Kandinsky: Incarnating Beauty
By Alexandre Kojève. Introduction by Boris Groys
A compilation of esoteric musings, Kandinsky: Incarnating Beauty explores Alexandre Kojève’s philosophical approach to the relationship between art and beauty.
A teacher to Jacques Lacan, André Breton, and Albert Camus, Kojève defined art as the act of extracting the beautiful from objective reality. His poetic text, “The Concrete Paintings of Kandinsky,” endorses nonrepresentational art as uniquely manifesting beauty. Taking the paintings of his renowned uncle, Wassily Kandinsky, as his inspiration, Kojève suggests that in creating (rather than replicating) beauty, the paintings are themselves complete universes as concrete as the natural world. Kojève’s text considers the utility and necessity of beauty in life, and ultimately poses the involuted question: What is beauty?
Including personal letters between Kandinsky and his nephew, this book further elaborates the unique relationship between artist and philosopher. An introduction by Boris Groys contextualizes Kojève’s life and writings.
Publisher: David Zwirner Books
Contributors: Alexandre Kojève, Boris Groys
Designer: Mike Dyer
Printer: VeronaLibri, Verona
Publication Date: 2022
Dimensions: 4.25 × 7 in | 10.8 × 17.8 cm
Reproductions: 2 illustrations
Retail: $15 | £12
Dedicated to publishing rare, out-of-print, and newly commissioned texts as accessible paperback volumes the ekphrasis series is part of David Zwirner Books’s ongoing effort to publish new and surprising pieces of writing on visual culture.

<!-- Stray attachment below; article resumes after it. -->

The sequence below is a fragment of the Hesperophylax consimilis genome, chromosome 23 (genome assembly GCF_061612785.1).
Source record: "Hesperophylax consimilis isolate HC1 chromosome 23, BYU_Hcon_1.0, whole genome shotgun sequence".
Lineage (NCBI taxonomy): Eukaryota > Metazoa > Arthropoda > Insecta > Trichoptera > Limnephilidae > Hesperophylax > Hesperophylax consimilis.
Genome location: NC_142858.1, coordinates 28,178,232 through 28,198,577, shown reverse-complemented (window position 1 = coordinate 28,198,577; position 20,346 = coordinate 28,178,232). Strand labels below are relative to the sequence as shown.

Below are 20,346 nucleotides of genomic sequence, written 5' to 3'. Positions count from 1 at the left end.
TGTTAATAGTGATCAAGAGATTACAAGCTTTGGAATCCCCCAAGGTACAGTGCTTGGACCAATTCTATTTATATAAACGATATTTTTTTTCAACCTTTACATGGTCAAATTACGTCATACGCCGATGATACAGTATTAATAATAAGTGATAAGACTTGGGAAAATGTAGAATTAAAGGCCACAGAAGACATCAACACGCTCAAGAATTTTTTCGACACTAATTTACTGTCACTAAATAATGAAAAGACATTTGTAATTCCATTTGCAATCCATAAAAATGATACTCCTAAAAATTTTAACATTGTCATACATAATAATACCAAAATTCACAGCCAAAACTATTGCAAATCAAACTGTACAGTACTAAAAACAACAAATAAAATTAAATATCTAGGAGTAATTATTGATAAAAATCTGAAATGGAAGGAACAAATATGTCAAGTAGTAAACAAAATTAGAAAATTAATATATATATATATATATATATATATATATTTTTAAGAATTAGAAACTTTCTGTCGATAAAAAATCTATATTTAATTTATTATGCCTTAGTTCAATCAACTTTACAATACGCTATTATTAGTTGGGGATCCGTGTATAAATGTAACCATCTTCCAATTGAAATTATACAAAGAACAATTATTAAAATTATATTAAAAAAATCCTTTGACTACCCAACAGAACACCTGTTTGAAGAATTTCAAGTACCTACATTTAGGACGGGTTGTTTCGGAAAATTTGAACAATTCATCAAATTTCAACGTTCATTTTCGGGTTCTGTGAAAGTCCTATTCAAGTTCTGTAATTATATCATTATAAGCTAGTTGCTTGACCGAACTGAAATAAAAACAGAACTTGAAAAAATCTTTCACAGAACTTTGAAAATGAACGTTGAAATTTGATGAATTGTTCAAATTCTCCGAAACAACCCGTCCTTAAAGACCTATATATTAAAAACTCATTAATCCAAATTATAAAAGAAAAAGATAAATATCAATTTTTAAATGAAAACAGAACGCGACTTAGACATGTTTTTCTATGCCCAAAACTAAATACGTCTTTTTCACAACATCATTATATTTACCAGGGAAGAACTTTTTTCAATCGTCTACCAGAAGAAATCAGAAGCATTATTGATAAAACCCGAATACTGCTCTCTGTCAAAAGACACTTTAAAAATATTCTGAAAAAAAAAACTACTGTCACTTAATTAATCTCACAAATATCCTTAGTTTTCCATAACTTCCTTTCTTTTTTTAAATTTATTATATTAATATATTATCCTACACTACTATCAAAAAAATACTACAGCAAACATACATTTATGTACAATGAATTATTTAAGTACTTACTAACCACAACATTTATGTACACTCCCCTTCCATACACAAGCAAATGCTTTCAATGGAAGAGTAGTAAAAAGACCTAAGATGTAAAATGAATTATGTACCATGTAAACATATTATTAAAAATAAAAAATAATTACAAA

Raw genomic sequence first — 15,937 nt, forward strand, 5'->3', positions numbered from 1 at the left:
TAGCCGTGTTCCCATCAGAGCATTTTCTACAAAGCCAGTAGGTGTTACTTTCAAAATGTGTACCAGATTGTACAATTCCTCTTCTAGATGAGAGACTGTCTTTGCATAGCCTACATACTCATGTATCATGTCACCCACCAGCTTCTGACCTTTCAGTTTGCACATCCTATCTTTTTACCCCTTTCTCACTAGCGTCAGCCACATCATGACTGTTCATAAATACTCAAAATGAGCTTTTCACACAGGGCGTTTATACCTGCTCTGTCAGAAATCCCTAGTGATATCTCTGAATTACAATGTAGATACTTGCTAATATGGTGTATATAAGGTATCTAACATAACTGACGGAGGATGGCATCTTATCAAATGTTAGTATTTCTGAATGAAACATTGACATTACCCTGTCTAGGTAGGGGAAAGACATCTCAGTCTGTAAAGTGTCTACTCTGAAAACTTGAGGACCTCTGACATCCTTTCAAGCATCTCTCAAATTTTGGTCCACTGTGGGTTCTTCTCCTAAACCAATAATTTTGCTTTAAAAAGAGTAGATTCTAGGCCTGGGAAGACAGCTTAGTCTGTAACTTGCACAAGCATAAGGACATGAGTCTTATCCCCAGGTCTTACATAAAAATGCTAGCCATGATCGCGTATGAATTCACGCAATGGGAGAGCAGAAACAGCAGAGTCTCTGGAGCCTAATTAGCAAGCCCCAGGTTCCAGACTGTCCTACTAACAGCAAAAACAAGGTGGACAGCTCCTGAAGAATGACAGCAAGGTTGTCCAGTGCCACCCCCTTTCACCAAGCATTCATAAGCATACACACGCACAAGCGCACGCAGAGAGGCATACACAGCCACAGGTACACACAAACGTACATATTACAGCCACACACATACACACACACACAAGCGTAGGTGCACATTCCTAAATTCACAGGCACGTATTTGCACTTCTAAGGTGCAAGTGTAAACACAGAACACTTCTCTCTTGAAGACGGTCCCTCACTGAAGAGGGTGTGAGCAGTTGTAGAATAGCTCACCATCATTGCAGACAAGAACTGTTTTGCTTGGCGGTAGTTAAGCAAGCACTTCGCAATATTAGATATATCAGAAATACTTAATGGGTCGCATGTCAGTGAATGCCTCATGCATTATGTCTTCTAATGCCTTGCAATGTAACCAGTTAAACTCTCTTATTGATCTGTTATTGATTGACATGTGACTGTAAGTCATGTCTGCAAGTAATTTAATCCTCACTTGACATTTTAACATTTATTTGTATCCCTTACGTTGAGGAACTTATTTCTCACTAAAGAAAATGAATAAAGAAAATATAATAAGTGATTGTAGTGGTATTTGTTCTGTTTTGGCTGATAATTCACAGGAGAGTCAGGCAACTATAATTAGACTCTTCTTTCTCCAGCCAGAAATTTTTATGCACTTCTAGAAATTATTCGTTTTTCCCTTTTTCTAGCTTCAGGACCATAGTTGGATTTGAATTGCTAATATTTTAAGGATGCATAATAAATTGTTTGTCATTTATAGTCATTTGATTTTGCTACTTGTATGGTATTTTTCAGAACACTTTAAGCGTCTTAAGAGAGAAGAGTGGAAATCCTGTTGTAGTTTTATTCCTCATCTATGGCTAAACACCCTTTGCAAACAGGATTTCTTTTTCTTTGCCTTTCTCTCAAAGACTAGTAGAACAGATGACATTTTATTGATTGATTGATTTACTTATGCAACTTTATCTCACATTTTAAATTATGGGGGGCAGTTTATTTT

Alexandre Kojève (1902–1968), born in Moscow to an aristocratic family, was a philosopher and statesman who greatly impacted twentieth-century French philosophy. Educated in Berlin and Heidelberg, Germany, Kojève completed his PhD thesis on Vladimir Solovyov, a Russian religious philosopher influenced by Hegel. After moving to France, he gained acclaim for his lectures on Hegel’s Phenomenology of Spirit, held at the École pratique des hautes études in Paris from 1933 to 1939. Attended by many French intellectuals of the day, including Georges Bataille, Andre Breton, Jean-Paul Sartre, and Jacques Lacan, Kojève’s lectures were later published in French (1947) and English (1969). In 1936, Kojève wrote an influential text on the concrete paintings of his uncle, the abstract artist Wassily Kandinsky. After World War II, Kojève worked in the French Ministry of Economic Affairs, where he was instrumental in shaping the country’s foreign trade and economic policies. He was a central participant in negotiations leading to the General Agreement on Tariffs and Trade (now the World Trade Organization), and his work brokering the Treaty of Rome helped establish the European Economic Community (now the European Union).
Boris Groys is a professor at the College of Arts and Sciences, New York University, and professor of philosophy and art history, EGS, Saas Fee, Switzerland. He is the author of the books: An Introduction to Antiphilosophy, Under Suspicion: A Phenomenology of Media, On the New, In the Flow, Logic of the Collection, and Philosophy of Care.